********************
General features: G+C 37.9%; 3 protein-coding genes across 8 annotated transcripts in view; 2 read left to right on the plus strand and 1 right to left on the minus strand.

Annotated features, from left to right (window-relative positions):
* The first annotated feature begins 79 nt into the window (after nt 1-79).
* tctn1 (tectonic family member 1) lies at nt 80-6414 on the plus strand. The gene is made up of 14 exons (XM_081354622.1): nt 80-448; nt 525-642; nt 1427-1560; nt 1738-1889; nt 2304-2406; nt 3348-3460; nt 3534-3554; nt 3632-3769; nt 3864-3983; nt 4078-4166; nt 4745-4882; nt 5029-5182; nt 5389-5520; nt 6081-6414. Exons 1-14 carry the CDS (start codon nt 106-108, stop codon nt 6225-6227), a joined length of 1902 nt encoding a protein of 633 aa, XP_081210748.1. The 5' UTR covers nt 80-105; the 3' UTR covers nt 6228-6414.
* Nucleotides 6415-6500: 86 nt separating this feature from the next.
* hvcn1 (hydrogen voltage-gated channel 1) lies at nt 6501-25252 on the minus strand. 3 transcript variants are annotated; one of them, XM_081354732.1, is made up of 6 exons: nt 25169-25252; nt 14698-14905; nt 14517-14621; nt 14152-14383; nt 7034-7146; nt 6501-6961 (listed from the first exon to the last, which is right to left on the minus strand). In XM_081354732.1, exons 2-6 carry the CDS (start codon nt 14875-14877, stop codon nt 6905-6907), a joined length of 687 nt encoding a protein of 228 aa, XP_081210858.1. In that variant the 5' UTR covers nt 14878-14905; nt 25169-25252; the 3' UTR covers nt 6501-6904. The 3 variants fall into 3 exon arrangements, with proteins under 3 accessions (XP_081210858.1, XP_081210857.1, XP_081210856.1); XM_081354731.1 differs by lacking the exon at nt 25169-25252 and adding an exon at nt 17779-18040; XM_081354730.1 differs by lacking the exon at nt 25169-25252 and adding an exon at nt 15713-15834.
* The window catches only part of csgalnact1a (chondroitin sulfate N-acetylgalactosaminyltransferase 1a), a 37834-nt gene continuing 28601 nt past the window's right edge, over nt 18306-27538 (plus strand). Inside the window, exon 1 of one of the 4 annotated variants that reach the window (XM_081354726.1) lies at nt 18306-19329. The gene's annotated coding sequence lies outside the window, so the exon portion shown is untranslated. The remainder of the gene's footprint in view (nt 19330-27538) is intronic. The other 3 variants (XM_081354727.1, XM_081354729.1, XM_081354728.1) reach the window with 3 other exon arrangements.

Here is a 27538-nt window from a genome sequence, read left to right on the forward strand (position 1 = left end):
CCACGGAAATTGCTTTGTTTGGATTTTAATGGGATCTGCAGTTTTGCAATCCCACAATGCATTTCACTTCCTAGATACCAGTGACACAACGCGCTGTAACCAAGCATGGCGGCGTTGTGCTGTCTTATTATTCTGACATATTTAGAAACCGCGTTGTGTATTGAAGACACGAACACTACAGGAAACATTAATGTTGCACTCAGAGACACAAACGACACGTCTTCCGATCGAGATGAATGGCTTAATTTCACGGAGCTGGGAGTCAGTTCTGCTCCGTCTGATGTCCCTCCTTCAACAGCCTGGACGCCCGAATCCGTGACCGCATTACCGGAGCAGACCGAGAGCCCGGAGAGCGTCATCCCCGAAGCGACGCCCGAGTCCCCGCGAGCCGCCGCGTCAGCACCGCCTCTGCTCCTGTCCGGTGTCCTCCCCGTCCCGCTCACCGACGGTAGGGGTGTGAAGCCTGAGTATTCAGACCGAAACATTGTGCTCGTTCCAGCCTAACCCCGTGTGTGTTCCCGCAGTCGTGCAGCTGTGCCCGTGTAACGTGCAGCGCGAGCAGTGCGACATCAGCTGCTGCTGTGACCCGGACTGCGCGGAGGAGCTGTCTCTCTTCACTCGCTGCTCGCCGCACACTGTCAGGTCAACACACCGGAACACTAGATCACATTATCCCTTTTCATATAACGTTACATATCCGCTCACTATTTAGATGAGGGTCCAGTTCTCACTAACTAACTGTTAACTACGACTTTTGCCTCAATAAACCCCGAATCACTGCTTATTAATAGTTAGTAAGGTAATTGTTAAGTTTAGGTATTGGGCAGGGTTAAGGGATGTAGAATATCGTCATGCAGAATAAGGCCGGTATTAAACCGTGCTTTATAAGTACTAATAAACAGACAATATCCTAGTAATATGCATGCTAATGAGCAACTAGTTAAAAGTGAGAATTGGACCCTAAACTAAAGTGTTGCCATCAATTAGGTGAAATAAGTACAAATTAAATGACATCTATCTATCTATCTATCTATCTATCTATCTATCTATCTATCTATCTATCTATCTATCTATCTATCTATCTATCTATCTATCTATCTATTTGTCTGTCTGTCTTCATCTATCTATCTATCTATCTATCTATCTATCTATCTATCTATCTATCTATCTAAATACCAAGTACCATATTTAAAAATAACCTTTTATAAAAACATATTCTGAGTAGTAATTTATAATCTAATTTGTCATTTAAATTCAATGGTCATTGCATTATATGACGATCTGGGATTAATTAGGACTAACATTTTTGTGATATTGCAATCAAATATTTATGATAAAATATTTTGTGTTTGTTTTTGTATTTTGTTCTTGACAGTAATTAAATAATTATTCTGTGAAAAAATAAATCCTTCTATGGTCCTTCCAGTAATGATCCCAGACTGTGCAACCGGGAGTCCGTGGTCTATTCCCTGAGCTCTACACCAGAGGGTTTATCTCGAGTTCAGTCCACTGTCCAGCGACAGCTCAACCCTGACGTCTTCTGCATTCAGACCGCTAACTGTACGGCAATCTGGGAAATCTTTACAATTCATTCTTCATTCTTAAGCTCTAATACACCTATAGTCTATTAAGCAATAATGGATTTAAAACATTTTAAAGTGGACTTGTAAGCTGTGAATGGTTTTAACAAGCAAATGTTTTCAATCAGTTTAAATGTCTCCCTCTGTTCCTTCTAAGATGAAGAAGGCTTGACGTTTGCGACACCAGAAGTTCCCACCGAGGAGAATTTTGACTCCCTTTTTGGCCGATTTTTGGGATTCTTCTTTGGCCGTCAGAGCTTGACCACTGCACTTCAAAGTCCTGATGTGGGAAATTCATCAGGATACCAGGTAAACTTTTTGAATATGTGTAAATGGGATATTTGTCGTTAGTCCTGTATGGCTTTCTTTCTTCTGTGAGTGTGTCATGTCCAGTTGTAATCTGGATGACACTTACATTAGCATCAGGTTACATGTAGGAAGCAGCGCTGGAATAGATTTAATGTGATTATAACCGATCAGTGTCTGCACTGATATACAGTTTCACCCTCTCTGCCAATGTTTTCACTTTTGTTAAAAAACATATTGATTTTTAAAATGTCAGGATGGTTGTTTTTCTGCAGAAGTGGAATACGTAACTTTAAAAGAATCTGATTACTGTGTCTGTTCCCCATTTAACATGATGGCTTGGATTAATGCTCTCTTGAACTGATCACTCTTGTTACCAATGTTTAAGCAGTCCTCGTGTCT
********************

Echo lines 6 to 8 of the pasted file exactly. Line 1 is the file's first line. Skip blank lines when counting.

* hvcn1 (hydrogen voltage-gated channel 1) lies at nt 6501-25252 on the minus strand. 3 transcript variants are annotated; one of them, XM_081354732.1, is made up of 6 exons: nt 25169-25252; nt 14698-14905; nt 14517-14621; nt 14152-14383; nt 7034-7146; nt 6501-6961 (listed from the first exon to the last, which is right to left on the minus strand). In XM_081354732.1, exons 2-6 carry the CDS (start codon nt 14875-14877, stop codon nt 6905-6907), a joined length of 687 nt encoding a protein of 228 aa, XP_081210858.1. In that variant the 5' UTR covers nt 14878-14905; nt 25169-25252; the 3' UTR covers nt 6501-6904. The 3 variants fall into 3 exon arrangements, with proteins under 3 accessions (XP_081210858.1, XP_081210857.1, XP_081210856.1); XM_081354731.1 differs by lacking the exon at nt 25169-25252 and adding an exon at nt 17779-18040; XM_081354730.1 differs by lacking the exon at nt 25169-25252 and adding an exon at nt 15713-15834.
* The window catches only part of csgalnact1a (chondroitin sulfate N-acetylgalactosaminyltransferase 1a), a 37834-nt gene continuing 28601 nt past the window's right edge, over nt 18306-27538 (plus strand). Inside the window, exon 1 of one of the 4 annotated variants that reach the window (XM_081354726.1) lies at nt 18306-19329. The gene's annotated coding sequence lies outside the window, so the exon portion shown is untranslated. The remainder of the gene's footprint in view (nt 19330-27538) is intronic. The other 3 variants (XM_081354727.1, XM_081354729.1, XM_081354728.1) reach the window with 3 other exon arrangements.

Here is a 27538-nt window from a genome sequence, read left to right on the forward strand (position 1 = left end):